Any solution that does not rend the civil fabric of our societies must be devised VERY quickly. Bear in mind that such a solution would first have to be raised and discussed in national legislatures. Then a majority coalition would have to somehow be cobbled together in support of it. Horses would have to be traded. Palms would have to be greased. Sausages would have to be made. Individual representatives would have to be convinced to vote in favor of something that would earn them a death fatwa from the Religion of Peace for doing so.

Just think how difficult it would be to accomplish that.

Furthermore, as soon as such a movement gained steam, it would be violently resisted by the antifas and other “anti-fascist” street thugs bankrolled by the globalists. We already know that antifas aren’t averse to a bit of ultra-violence when they bash the fash. How will they respond to real political and cultural change in Western Europe, the kind that would actually deport the “refugees” en masse?

Once the anti-fascists start killing police, for example, the rules of the game will change. The first thing the state will do at that point is to impose martial law and significantly reduce everyone’s civil liberties.

I can’t see a way out of this that preserves the customary civil society that Europeans have grown used to. It’s just too late.

Our choices are between sharia and some form of authoritarian governance by leaders of our own native ethnic groups. There are no other doors out of this room.

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House Panel Witnesses: Islamic State Remains ‘Potent’ Threat in Libya

(BREITBART) — by Edwin Mora

WASHINGTON, DC — The Islamic State (ISIS/ISIL) remains a “potent” menace in Libya more than a year after U.S.-backed local forces pushed the group out of former stronghold Sirte, experts told a House panel.

Soon after the Islamic State (IS) lost Sirte in December 2016, U.S. and Libyan officials began warning about a potential resurgence of the terrorist group, noting that the jihadists were regrouping elsewhere in Libya, namely the desert valleys and inland hills southeast of the country.

In written testimony prepared for a hearing Wednesday held by the House Foreign Affairs Subcommittee on the Middle East and Africa, Christopher Blanchard, a specialist in Middle Eastern affairs at the Congressional Research Service (CRS), acknowledged:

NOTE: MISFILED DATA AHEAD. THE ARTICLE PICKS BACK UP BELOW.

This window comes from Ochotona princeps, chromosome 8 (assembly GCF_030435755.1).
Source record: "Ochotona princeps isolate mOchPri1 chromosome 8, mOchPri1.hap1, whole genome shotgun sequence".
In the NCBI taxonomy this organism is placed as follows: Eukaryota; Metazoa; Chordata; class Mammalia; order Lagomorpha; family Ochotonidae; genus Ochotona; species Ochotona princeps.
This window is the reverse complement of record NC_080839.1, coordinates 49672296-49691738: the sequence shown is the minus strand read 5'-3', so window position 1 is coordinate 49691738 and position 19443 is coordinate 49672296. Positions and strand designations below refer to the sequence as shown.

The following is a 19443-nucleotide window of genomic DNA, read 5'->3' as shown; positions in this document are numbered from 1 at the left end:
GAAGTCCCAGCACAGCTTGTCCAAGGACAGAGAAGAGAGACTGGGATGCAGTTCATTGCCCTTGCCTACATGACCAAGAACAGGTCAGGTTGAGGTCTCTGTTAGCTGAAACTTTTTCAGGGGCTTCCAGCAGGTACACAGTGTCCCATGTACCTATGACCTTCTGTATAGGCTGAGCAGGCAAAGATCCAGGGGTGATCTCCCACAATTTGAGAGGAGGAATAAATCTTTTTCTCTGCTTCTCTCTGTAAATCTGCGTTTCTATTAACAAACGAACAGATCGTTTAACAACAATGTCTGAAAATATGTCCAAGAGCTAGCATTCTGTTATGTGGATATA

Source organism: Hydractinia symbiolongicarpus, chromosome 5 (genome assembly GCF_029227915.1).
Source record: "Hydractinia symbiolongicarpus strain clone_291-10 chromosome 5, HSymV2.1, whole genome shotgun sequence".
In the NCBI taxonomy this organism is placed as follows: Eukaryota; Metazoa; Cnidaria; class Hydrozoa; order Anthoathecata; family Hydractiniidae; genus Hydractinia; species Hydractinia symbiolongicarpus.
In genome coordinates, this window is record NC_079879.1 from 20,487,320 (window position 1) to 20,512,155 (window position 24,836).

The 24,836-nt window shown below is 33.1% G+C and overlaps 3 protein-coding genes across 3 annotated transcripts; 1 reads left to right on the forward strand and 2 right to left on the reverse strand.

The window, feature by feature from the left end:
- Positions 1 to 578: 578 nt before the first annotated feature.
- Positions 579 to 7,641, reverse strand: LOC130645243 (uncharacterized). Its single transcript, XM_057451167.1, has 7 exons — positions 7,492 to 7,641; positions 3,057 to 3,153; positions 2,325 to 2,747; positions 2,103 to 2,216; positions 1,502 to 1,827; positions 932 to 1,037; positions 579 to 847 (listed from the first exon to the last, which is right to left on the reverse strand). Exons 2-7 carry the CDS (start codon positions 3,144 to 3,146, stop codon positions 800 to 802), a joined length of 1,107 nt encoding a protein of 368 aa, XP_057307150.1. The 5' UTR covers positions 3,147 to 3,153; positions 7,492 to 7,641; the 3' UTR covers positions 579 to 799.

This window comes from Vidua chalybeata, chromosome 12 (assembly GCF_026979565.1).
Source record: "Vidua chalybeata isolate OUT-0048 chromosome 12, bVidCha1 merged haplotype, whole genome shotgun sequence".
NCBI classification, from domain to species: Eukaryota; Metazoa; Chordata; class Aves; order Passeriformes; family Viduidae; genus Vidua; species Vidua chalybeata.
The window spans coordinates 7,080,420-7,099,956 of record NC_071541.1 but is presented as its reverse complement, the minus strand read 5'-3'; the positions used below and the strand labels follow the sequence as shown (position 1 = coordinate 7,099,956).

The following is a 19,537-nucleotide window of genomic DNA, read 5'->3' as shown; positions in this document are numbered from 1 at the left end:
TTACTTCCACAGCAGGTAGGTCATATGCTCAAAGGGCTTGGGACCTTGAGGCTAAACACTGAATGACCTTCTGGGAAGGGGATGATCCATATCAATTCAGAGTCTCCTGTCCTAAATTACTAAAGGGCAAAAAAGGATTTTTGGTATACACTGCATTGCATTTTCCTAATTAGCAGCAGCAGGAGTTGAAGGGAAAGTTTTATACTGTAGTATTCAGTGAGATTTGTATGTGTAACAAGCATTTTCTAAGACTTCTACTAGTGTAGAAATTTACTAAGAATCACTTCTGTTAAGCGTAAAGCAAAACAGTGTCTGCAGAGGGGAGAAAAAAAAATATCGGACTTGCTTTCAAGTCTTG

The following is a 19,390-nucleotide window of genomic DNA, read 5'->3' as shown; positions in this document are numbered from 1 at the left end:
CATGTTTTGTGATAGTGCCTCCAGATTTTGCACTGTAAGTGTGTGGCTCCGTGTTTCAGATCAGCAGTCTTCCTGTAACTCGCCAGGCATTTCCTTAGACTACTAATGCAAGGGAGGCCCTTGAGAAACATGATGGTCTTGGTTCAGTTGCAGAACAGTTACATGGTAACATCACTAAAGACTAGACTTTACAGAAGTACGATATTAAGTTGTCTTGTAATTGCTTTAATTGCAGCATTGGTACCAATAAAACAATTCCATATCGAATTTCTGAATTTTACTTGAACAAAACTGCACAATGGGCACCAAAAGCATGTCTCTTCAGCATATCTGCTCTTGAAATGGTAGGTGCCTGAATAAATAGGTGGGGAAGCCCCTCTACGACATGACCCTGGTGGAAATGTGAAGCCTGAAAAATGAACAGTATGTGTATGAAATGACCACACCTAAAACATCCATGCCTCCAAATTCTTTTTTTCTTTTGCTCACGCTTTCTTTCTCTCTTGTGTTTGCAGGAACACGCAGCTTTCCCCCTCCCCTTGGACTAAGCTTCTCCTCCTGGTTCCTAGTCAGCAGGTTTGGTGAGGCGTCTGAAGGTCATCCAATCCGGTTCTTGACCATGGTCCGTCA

Transnational terrorist groups and locally organized armed extremist groups, including supporters of the Islamic State organization and Al Qaeda in the Islamic Maghreb (AQIM), remain active in Libya. Some IS fighters appear to have regrouped in rural areas after fleeing Sirte in late 2016, and the group claimed a series of attacks on Libyan forces in 2017.

Robyn Mack, a spokeswoman for U.S. Africa Command (AFRICOM), predicted early this year that ISIS would “give priority to the restructuring of security forces and infrastructure, and to launch strikes, which may include targets in the Libyan oil crescent.”

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Isis trying to foment a wave of migration to Europe, says UN official

(THE GUARDIAN) — Islamic State commanders fleeing Syria are conspiring with extremist groups in Africa to foment and infiltrate a new migration wave destined for Europe, the head of the UN World Food Programme has said.

David Beasley, a former Republican governor of South Carolina, said Europe needed to wake up to the extremists’ strategy in the Sahel region.

Those forced out of Syria were uniting with local terrorist groups to use a lack of food as both a recruitment tool and a vehicle to push millions of Africans towards Europe, he said.

Speaking to the Guardian during a visit to Brussels for a two-day Syria summit, Beasley said: “You are going to face a similar pattern of what took place years ago, except you are going to have more Isis and extremist groups infiltrating migration.

“What we are picking up is that they are partnering with the extremist groups like Boko Haram and al-Qaida to divvy up territory and resources and to continue to infiltrate and destabilize in the hope of creating migration into Europe where they can infiltrate and cause chaos.